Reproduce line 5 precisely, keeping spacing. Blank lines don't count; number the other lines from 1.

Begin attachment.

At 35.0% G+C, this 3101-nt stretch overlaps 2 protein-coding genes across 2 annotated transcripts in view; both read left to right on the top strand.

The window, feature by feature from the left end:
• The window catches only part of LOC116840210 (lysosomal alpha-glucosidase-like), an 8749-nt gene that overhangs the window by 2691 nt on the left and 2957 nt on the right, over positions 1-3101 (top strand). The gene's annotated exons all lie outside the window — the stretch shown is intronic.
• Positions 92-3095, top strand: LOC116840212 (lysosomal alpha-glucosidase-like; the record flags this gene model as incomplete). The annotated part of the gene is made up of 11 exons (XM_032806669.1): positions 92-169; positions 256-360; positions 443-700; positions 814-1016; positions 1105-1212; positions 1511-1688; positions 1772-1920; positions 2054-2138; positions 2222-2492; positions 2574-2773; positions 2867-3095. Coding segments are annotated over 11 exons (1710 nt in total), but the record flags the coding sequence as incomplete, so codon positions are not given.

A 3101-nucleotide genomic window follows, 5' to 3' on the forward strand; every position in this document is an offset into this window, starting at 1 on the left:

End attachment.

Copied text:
A 3101-nucleotide genomic window follows, 5' to 3' on the forward strand; every position in this document is an offset into this window, starting at 1 on the left: